The two private behavioral health “safe rooms” will stay in their current location but will be upgraded to provide more advanced care in a secure environment.
In 2018, the Yampa Valley Medical Center Foundation contributed $150,000 toward the construction of the two safe rooms in the emergency department.
Fidler said, while the opening of the Steamboat Emergency Center in 2017 has “absolutely” had an impact on the emergency department in terms of volume, the renovation has been in works prior to its launch or that of other urgent care facilities in the area.
“What we provide is a different level of care and (is) more comprehensive,” she said.
The renovation isn’t a reaction to increased competition, she said. The department is vital as the first stop for patients in determining what “downstream” care may be needed next, according to Fidler, whether that be hospitalization, surgery or a flight to Denver.
Wilkinson described the emergency department as different from other emergency or urgent care providers in the community. “We are a comprehensive resource,” he explained, and the department looks to take care of anyone regardless of their financial or medical situation.
Fidler said the design process took into account the uniqueness of the needs of a mountain resort town, as well as the seasonality of traffic through the emergency department doors. A bigger snow year typically means more emergency room visits, Reznicek noted. That seasonality also impacts staffing, Wilkinson said.
Construction will also be scheduled to accommodate the peak seasons of winter and summer.
Through an intensive design process, Wilkinson said they gathered input from nurses, physicians and other aspects of emergency department operations, as well as toured other facilities.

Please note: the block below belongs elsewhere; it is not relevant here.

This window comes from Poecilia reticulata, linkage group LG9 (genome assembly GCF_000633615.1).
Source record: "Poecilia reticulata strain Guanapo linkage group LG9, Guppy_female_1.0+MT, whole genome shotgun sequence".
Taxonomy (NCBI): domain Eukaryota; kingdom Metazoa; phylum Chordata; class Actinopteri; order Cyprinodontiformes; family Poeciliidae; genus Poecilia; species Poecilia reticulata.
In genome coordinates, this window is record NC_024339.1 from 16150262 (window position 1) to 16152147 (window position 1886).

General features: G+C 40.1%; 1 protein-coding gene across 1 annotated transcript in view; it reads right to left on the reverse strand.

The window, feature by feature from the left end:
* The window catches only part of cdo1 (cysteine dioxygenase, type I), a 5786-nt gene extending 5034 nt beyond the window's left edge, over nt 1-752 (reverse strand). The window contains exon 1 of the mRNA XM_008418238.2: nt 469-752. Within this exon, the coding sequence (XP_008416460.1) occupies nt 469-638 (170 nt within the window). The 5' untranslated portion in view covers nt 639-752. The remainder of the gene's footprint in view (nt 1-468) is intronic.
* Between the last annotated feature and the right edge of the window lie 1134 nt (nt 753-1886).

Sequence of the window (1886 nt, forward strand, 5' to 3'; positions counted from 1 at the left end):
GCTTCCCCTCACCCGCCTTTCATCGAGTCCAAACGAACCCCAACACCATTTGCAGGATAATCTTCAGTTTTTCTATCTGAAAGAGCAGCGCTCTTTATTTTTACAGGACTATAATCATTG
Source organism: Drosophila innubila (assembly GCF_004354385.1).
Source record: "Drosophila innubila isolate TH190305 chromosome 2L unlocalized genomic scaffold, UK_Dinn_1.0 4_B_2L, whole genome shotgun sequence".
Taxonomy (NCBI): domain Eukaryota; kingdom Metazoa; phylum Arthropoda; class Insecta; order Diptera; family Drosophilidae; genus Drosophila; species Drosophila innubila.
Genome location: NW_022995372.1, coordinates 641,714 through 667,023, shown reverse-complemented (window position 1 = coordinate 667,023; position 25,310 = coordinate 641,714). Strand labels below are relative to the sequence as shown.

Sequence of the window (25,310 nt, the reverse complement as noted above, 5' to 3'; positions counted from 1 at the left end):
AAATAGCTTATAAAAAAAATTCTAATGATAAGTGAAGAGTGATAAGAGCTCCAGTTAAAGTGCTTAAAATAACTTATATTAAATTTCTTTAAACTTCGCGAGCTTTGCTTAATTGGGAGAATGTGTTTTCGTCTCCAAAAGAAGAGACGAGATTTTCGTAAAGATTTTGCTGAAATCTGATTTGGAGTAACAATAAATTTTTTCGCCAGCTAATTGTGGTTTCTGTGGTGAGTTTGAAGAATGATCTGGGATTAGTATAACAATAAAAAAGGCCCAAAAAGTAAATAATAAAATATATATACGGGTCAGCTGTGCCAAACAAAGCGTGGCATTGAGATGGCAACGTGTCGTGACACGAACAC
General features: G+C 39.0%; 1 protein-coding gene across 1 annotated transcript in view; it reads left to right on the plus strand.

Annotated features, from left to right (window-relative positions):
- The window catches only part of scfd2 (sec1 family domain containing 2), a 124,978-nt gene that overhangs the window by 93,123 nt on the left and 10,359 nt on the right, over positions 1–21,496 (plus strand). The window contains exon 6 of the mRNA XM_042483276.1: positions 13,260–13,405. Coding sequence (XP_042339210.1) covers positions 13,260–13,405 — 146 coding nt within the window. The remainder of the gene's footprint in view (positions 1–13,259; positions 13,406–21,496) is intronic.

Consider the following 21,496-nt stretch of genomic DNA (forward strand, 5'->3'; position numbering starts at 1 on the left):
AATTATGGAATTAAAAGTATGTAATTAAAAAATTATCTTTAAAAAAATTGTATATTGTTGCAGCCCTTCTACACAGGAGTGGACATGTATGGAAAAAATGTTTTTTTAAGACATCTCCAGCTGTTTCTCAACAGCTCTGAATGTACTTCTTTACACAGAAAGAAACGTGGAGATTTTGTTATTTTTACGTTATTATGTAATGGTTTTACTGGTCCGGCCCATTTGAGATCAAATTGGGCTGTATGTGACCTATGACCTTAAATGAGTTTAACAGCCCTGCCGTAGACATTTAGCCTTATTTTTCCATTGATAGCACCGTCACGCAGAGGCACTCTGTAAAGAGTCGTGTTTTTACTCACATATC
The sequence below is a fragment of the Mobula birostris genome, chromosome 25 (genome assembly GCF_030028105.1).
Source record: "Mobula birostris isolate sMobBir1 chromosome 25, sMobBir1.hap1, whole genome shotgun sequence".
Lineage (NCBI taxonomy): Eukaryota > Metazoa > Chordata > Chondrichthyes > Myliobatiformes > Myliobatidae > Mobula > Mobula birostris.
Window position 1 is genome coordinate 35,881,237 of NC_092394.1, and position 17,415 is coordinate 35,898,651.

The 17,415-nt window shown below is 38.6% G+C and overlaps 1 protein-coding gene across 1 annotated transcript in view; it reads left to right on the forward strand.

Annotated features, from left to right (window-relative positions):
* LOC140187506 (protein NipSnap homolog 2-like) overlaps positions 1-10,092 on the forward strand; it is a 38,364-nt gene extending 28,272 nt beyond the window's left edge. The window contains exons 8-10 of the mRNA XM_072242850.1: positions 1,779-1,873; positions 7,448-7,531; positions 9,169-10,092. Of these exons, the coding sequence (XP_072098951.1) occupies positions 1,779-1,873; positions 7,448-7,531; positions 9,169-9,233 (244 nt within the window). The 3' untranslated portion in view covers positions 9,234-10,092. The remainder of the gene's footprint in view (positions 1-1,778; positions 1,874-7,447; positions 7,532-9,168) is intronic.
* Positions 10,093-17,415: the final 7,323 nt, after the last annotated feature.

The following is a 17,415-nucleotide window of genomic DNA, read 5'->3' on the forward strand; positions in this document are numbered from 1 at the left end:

CBRE | Heery, headquartered in Atlanta, was hired as the project’s design firm. Fidler said the hospital has also been working with Haselden Construction, based out of Centennial, during the pre-construction phase but has not yet finalized the decision on a general contractor for the project.
Fidler said the hospital also went through “mock up” exercises to see exactly how the new design would work and “know that every detail is accounted for.”
The first phase of construction is slated to begin next spring with completion in November. The project is currently in the process of being reviewed by the Steamboat Planning and Community Development Department.
The hospital will retain its Level III trauma center status throughout the construction.
In 2018, the hospital’s emergency room saw 8,530 patients. For the first half of 2019, the average wait time was six minutes.
“This renovation will bring our emergency facilities on par with the tremendous level of care delivered by our dedicated physicians and staff,” Fidler said. “The patient experience looks different now compared to when the current emergency department was built in 1999.
“It’s important to continually reinvest in our facilities to ensure they’re meeting the needs and expectations of our patients.”